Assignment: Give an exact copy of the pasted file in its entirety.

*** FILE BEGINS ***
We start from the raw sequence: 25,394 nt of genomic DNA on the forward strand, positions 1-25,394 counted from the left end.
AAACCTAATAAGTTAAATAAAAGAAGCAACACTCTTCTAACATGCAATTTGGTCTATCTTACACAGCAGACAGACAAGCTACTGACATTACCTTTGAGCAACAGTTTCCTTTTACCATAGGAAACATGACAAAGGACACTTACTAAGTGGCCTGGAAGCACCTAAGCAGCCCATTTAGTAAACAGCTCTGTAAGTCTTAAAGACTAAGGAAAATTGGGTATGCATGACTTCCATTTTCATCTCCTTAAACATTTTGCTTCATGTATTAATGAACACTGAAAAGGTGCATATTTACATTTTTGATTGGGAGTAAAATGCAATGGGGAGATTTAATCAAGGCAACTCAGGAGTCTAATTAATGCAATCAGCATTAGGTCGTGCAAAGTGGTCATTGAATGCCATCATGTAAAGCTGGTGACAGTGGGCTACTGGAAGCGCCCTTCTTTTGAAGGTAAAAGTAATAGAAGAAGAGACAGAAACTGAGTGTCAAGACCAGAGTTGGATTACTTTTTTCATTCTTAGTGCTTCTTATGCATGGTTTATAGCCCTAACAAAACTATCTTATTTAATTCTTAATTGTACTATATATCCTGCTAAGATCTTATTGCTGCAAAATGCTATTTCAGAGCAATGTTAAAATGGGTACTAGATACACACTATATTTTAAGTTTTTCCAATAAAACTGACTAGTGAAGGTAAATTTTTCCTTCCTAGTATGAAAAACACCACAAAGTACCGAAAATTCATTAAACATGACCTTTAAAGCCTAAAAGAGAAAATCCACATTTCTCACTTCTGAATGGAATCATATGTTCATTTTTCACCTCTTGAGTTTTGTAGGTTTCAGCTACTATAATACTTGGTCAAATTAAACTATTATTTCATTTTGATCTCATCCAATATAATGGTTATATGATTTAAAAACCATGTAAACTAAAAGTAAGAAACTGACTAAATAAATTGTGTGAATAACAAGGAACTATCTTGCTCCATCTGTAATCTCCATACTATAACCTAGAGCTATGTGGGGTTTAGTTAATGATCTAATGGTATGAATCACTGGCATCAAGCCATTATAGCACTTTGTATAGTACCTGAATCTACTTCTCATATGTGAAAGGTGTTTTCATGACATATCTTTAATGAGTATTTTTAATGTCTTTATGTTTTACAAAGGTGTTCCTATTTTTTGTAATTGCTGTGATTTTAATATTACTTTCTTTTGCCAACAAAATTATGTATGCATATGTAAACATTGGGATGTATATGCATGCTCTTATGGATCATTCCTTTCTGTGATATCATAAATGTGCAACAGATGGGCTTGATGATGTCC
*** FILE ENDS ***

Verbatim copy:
We start from the raw sequence: 25,394 nt of genomic DNA on the forward strand, positions 1-25,394 counted from the left end.
AAACCTAATAAGTTAAATAAAAGAAGCAACACTCTTCTAACATGCAATTTGGTCTATCTTACACAGCAGACAGACAAGCTACTGACATTACCTTTGAGCAACAGTTTCCTTTTACCATAGGAAACATGACAAAGGACACTTACTAAGTGGCCTGGAAGCACCTAAGCAGCCCATTTAGTAAACAGCTCTGTAAGTCTTAAAGACTAAGGAAAATTGGGTATGCATGACTTCCATTTTCATCTCCTTAAACATTTTGCTTCATGTATTAATGAACACTGAAAAGGTGCATATTTACATTTTTGATTGGGAGTAAAATGCAATGGGGAGATTTAATCAAGGCAACTCAGGAGTCTAATTAATGCAATCAGCATTAGGTCGTGCAAAGTGGTCATTGAATGCCATCATGTAAAGCTGGTGACAGTGGGCTACTGGAAGCGCCCTTCTTTTGAAGGTAAAAGTAATAGAAGAAGAGACAGAAACTGAGTGTCAAGACCAGAGTTGGATTACTTTTTTCATTCTTAGTGCTTCTTATGCATGGTTTATAGCCCTAACAAAACTATCTTATTTAATTCTTAATTGTACTATATATCCTGCTAAGATCTTATTGCTGCAAAATGCTATTTCAGAGCAATGTTAAAATGGGTACTAGATACACACTATATTTTAAGTTTTTCCAATAAAACTGACTAGTGAAGGTAAATTTTTCCTTCCTAGTATGAAAAACACCACAAAGTACCGAAAATTCATTAAACATGACCTTTAAAGCCTAAAAGAGAAAATCCACATTTCTCACTTCTGAATGGAATCATATGTTCATTTTTCACCTCTTGAGTTTTGTAGGTTTCAGCTACTATAATACTTGGTCAAATTAAACTATTATTTCATTTTGATCTCATCCAATATAATGGTTATATGATTTAAAAACCATGTAAACTAAAAGTAAGAAACTGACTAAATAAATTGTGTGAATAACAAGGAACTATCTTGCTCCATCTGTAATCTCCATACTATAACCTAGAGCTATGTGGGGTTTAGTTAATGATCTAATGGTATGAATCACTGGCATCAAGCCATTATAGCACTTTGTATAGTACCTGAATCTACTTCTCATATGTGAAAGGTGTTTTCATGACATATCTTTAATGAGTATTTTTAATGTCTTTATGTTTTACAAAGGTGTTCCTATTTTTTGTAATTGCTGTGATTTTAATATTACTTTCTTTTGCCAACAAAATTATGTATGCATATGTAAACATTGGGATGTATATGCATGCTCTTATGGATCATTCCTTTCTGTGATATCATAAATGTGCAACAGATGGGCTTGATGATGTCC